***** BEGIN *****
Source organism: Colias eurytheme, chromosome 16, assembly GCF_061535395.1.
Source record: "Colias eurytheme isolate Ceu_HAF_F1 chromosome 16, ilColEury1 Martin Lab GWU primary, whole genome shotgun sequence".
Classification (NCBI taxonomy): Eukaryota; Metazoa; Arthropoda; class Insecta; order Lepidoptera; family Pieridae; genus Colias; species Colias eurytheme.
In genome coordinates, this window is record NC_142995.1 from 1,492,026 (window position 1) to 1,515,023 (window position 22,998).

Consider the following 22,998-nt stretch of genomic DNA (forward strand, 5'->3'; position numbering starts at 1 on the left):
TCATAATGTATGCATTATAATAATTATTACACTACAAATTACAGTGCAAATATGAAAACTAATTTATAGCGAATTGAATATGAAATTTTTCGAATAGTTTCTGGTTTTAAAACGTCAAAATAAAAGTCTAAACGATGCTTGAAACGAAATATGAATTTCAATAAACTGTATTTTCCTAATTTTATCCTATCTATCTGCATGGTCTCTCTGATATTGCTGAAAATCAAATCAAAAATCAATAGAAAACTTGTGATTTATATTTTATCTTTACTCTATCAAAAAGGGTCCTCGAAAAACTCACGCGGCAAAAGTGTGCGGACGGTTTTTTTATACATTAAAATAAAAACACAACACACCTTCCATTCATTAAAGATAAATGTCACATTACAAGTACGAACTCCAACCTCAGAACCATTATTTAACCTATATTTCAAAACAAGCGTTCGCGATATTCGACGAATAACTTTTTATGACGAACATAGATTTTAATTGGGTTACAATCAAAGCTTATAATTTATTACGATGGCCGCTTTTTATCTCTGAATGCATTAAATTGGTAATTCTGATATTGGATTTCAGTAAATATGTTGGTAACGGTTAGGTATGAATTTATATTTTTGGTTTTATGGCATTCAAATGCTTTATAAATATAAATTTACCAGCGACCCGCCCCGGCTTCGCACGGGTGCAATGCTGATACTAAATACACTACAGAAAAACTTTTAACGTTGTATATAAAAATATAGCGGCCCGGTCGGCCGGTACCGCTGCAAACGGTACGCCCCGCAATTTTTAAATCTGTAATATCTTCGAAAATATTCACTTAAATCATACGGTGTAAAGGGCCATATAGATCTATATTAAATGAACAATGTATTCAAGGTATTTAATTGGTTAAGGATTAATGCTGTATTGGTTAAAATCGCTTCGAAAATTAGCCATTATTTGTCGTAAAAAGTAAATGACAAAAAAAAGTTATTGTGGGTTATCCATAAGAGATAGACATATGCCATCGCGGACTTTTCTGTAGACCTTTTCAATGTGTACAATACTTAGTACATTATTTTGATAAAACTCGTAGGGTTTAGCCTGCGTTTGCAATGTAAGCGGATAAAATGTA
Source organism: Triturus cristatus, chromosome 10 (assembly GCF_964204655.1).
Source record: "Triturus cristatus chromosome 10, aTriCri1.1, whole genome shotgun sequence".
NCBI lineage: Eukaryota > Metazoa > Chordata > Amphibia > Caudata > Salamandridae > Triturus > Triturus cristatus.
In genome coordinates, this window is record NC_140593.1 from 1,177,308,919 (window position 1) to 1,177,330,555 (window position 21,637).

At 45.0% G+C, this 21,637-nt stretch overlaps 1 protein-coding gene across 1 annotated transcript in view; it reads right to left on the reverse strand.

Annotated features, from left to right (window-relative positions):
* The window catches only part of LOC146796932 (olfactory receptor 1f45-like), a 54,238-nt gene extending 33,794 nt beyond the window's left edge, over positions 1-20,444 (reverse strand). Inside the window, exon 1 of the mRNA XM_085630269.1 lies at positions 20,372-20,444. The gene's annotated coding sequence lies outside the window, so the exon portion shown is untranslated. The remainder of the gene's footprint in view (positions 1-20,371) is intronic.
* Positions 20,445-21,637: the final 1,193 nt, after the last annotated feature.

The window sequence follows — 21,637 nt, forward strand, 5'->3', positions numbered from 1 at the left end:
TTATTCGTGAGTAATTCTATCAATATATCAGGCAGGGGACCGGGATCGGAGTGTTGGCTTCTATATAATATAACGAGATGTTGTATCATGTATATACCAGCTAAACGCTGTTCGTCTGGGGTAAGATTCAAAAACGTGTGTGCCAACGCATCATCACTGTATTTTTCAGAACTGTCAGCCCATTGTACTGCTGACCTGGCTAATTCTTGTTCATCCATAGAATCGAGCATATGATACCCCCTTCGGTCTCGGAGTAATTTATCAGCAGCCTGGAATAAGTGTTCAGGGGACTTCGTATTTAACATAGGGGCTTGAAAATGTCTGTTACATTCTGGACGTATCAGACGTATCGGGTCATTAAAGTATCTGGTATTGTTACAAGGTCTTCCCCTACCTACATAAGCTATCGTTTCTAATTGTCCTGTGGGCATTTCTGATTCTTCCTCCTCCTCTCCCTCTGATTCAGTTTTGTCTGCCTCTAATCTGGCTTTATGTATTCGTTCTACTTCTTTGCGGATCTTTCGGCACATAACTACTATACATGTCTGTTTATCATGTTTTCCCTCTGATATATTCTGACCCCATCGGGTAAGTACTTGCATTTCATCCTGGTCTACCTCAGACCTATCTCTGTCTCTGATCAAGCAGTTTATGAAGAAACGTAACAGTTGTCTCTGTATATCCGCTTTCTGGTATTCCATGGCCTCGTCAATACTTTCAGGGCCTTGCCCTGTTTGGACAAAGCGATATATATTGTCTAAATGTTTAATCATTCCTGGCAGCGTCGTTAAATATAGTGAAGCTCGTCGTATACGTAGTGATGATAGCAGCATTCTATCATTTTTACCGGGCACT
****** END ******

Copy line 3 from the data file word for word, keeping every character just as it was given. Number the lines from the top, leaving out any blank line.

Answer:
Classification (NCBI taxonomy): Eukaryota; Metazoa; Arthropoda; class Insecta; order Lepidoptera; family Pieridae; genus Colias; species Colias eurytheme.